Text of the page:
MTA struggling to upgrade key technologies

By · Published in 2007

As we await news of the fare hike, let’s instead check in with some technology problems plaguing New York City Transit. Both concern flooding in the system; one’s about the water and the other, people.

Last week, as Midtown Manhattan exploded in a burst of steam, subway problems in Queens were seemingly neglected. However, that day, as a friend mine related, the underground trains in Queens were an utter mess. Flooding problems effectively isolated hundreds of thousands of Queens commuters on Wednesday.

“Literally at those levels of rainfall we do not yet have the physical capacity to pump it out as fast as it’s coming in,” NYCT President Howard Roberts said.

Today, the MTA will further an ongoing and aggressive push to revamp the pump system along the tracks that shuttle the F, E, V, R and G into Queens. amNew York has more:

Queens train lines prone to flooding will soon weather storms better.

New York City Transit is already upgrading its pump system for the Queens Boulevard line, where the E, F, R and V lines run, and Monday moved toward adding another pump to the mix…The MTA board will vote on the extra pump Wednesday.

The pumps in these key tunnels have not seen serious upgrades since they were installed 75 years ago. When the MTA board meets to ponder the fate of the fares, the pumps will come under scrutiny as well. I anticipate the board to quickly agree to upgrade the pumps. They can strand Queens residents only so many times.

Meanwhile, a few miles south in Brooklyn, the efforts to automate the L train have hit a few speed bumps. Originally, the trains along the L line were supposed to be fully automated by 2004 or 2005 at the latest. Well, it’s 2007, and still no sign of those automated trains. Business as usual for the MTA, right? Well, not quite.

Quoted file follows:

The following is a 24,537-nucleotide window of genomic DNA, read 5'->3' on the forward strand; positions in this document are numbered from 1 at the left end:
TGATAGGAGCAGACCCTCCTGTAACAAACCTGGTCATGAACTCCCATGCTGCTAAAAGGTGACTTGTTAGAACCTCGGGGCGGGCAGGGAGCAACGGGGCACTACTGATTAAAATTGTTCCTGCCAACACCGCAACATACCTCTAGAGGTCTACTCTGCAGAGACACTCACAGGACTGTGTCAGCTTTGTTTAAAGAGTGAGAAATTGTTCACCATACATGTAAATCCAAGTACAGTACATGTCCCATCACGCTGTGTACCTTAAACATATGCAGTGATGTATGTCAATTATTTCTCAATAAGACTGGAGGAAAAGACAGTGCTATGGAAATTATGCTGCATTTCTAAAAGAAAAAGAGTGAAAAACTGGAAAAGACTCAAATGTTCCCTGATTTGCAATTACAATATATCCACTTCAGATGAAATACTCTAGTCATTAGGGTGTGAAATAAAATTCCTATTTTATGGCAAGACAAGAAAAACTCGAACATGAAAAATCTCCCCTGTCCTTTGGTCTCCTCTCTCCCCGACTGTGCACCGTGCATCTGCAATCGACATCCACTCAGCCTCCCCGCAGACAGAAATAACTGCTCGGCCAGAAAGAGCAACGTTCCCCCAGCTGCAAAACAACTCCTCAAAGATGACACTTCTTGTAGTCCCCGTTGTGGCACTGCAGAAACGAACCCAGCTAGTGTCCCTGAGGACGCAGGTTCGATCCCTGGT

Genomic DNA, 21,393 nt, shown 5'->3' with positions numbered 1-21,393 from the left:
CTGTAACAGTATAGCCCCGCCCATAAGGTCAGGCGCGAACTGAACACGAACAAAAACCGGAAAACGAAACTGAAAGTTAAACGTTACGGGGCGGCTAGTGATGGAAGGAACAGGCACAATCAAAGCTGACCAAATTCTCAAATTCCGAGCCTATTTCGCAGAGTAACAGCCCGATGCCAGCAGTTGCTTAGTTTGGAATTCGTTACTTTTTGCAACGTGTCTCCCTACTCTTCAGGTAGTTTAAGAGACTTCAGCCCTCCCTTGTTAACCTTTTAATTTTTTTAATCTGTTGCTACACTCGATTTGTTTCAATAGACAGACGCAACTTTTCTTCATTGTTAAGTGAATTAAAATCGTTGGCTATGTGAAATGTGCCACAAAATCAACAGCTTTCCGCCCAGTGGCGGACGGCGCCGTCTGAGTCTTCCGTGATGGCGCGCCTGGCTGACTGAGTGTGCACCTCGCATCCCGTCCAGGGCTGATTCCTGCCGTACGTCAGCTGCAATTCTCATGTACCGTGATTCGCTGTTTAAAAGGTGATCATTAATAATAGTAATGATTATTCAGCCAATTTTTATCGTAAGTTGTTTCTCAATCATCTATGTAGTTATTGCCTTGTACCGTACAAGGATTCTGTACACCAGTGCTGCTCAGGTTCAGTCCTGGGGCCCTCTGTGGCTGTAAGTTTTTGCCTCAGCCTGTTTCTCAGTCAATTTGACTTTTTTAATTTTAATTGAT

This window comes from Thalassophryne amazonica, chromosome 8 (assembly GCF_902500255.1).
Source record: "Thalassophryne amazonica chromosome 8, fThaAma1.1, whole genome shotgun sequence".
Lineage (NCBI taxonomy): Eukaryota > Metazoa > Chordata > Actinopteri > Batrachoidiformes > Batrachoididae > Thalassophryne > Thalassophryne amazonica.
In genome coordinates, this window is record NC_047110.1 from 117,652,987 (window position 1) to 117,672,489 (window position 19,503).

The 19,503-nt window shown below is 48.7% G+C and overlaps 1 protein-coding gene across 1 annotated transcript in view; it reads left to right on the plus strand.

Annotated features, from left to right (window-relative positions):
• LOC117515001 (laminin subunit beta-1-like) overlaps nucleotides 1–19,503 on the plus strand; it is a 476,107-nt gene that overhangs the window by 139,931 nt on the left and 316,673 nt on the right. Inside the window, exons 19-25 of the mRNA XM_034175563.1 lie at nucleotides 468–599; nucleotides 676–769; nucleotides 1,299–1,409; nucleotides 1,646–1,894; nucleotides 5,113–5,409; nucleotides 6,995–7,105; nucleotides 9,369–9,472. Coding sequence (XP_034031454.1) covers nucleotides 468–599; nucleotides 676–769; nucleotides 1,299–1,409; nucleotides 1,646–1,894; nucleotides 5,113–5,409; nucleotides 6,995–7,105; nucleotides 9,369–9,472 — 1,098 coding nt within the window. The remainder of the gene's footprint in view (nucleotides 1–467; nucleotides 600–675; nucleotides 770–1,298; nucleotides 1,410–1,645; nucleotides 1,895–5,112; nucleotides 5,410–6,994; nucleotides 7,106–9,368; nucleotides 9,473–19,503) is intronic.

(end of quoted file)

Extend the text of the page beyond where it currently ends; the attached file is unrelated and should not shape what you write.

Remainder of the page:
According to a report in the Daily News, these efforts to automate the L won’t come to fruition until at least 2009 because the MTA didn’t anticipate the populartion boom in Williamsburg and didn’t order enough cars to meet demand on the overtaxed L line.

To make matters worse, officials at Siemens, the manufacturers of these automated trains, claim they warned the MTA about the gentrifying north Brooklyn neighborhoods when the projected started during the waxing days of the 21st Century. Train drivers, for now, are happy because their jobs are safe, but riders on the L who have long complained about poor service must be grumbling more than usual these days.

2 Responses to “MTA struggling to upgrade key technologies”

  1. Frank says:

    V train sucks


  1. […] unusual event,” but I beg to differ. Just two weeks ago, I wrote a little-noted post on the inadequacies of the MTA’s subway drainage system. Prophecies of doom came to bear sooner than any of us […]

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